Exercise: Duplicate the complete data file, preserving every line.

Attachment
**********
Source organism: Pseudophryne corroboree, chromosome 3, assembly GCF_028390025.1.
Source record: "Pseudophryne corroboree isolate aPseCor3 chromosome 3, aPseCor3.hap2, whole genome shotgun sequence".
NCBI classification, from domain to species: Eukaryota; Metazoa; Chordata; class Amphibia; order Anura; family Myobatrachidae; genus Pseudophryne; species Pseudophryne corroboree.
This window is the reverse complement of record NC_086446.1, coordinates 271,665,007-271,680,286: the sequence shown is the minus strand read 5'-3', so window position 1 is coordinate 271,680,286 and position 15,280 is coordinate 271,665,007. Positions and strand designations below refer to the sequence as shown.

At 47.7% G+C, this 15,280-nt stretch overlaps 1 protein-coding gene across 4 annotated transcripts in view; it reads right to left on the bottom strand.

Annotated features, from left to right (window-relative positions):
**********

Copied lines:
Source organism: Pseudophryne corroboree, chromosome 3, assembly GCF_028390025.1.
Source record: "Pseudophryne corroboree isolate aPseCor3 chromosome 3, aPseCor3.hap2, whole genome shotgun sequence".
NCBI classification, from domain to species: Eukaryota; Metazoa; Chordata; class Amphibia; order Anura; family Myobatrachidae; genus Pseudophryne; species Pseudophryne corroboree.
This window is the reverse complement of record NC_086446.1, coordinates 271,665,007-271,680,286: the sequence shown is the minus strand read 5'-3', so window position 1 is coordinate 271,680,286 and position 15,280 is coordinate 271,665,007. Positions and strand designations below refer to the sequence as shown.

At 47.7% G+C, this 15,280-nt stretch overlaps 1 protein-coding gene across 4 annotated transcripts in view; it reads right to left on the bottom strand.

Annotated features, from left to right (window-relative positions):